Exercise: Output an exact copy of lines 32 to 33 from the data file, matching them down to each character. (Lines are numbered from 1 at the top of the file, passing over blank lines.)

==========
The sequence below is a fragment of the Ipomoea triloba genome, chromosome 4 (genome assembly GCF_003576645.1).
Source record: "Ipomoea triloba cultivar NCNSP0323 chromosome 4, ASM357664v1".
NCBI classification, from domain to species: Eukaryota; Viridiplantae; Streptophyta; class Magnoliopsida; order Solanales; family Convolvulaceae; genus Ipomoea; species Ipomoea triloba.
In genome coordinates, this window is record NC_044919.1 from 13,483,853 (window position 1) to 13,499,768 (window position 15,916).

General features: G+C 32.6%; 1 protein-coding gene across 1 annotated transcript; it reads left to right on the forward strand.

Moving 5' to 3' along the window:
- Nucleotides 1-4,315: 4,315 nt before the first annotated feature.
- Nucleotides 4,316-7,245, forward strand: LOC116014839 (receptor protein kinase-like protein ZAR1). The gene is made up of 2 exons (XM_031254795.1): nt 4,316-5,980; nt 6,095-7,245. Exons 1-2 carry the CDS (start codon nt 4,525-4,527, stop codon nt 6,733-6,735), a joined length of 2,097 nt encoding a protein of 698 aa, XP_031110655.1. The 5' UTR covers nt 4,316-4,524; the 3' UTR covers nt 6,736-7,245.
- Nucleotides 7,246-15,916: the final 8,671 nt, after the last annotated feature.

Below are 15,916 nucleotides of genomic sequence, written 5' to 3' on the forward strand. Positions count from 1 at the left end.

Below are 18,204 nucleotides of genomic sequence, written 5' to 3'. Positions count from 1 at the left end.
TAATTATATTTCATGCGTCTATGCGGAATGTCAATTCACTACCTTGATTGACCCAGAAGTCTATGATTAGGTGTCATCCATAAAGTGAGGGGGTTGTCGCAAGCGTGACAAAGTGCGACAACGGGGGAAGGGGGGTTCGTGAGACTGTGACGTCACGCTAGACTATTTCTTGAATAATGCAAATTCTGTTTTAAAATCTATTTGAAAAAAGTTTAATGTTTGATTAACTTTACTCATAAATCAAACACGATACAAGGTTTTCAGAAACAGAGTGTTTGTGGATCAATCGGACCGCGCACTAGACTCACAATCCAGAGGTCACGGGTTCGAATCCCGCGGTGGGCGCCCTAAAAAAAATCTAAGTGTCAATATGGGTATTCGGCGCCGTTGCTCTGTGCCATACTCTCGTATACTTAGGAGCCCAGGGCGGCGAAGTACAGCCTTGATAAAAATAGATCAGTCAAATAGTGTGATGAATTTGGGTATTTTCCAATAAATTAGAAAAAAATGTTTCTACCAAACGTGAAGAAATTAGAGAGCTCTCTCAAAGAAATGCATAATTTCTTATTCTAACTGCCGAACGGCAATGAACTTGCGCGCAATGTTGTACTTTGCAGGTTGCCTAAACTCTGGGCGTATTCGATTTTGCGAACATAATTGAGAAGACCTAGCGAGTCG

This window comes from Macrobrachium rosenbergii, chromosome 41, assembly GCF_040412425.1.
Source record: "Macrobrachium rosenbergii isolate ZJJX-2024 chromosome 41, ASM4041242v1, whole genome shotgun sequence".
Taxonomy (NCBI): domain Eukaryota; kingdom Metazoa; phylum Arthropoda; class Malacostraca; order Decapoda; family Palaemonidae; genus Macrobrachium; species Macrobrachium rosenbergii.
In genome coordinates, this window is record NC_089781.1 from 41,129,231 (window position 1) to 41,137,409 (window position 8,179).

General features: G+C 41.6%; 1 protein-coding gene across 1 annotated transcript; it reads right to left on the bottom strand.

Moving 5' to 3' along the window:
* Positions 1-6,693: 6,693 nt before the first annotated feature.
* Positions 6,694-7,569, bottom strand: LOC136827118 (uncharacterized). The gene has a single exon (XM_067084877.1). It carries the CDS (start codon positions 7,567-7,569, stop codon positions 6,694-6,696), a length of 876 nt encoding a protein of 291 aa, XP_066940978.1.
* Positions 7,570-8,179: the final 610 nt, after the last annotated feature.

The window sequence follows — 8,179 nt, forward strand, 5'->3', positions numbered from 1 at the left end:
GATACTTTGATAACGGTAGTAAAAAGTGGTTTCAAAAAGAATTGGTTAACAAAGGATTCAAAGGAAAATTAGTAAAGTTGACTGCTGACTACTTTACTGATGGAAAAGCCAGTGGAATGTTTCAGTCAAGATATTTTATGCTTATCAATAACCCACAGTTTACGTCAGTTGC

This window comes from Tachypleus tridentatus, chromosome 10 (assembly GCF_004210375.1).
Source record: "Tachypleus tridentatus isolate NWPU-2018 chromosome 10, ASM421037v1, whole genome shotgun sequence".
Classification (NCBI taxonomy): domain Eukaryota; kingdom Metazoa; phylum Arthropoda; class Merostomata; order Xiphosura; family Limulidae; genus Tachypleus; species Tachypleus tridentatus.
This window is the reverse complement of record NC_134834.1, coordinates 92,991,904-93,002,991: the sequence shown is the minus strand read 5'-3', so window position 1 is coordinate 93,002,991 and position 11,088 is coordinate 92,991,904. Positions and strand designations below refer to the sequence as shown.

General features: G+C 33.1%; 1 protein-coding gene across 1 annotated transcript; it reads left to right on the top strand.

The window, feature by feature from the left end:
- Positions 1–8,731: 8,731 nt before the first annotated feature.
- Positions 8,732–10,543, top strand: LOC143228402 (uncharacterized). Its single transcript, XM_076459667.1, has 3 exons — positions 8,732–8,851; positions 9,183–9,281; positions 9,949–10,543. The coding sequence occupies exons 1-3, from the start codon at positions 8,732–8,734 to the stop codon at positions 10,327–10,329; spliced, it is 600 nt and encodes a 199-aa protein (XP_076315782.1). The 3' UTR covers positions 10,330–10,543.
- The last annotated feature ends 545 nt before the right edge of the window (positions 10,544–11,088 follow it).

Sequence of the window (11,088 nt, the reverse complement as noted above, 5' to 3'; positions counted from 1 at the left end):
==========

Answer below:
- The last annotated feature ends 545 nt before the right edge of the window (positions 10,544–11,088 follow it).

Sequence of the window (11,088 nt, the reverse complement as noted above, 5' to 3'; positions counted from 1 at the left end):